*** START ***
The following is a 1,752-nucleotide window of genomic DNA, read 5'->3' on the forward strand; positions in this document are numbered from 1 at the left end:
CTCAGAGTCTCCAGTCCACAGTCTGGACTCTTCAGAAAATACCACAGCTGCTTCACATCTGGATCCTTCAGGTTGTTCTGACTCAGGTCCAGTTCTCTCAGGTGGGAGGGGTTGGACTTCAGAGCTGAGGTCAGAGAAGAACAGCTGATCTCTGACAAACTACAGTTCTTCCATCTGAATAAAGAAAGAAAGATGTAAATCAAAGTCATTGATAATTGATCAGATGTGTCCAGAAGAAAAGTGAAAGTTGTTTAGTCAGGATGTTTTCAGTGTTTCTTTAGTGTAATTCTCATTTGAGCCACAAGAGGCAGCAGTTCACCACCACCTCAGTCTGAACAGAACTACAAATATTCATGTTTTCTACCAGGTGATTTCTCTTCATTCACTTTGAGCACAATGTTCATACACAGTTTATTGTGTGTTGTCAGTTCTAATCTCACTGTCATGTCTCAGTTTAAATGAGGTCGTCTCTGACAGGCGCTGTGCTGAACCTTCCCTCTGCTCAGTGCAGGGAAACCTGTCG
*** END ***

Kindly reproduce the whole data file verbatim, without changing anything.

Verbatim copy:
The following is a 1,752-nucleotide window of genomic DNA, read 5'->3' on the forward strand; positions in this document are numbered from 1 at the left end:
CTCAGAGTCTCCAGTCCACAGTCTGGACTCTTCAGAAAATACCACAGCTGCTTCACATCTGGATCCTTCAGGTTGTTCTGACTCAGGTCCAGTTCTCTCAGGTGGGAGGGGTTGGACTTCAGAGCTGAGGTCAGAGAAGAACAGCTGATCTCTGACAAACTACAGTTCTTCCATCTGAATAAAGAAAGAAAGATGTAAATCAAAGTCATTGATAATTGATCAGATGTGTCCAGAAGAAAAGTGAAAGTTGTTTAGTCAGGATGTTTTCAGTGTTTCTTTAGTGTAATTCTCATTTGAGCCACAAGAGGCAGCAGTTCACCACCACCTCAGTCTGAACAGAACTACAAATATTCATGTTTTCTACCAGGTGATTTCTCTTCATTCACTTTGAGCACAATGTTCATACACAGTTTATTGTGTGTTGTCAGTTCTAATCTCACTGTCATGTCTCAGTTTAAATGAGGTCGTCTCTGACAGGCGCTGTGCTGAACCTTCCCTCTGCTCAGTGCAGGGAAACCTGTCG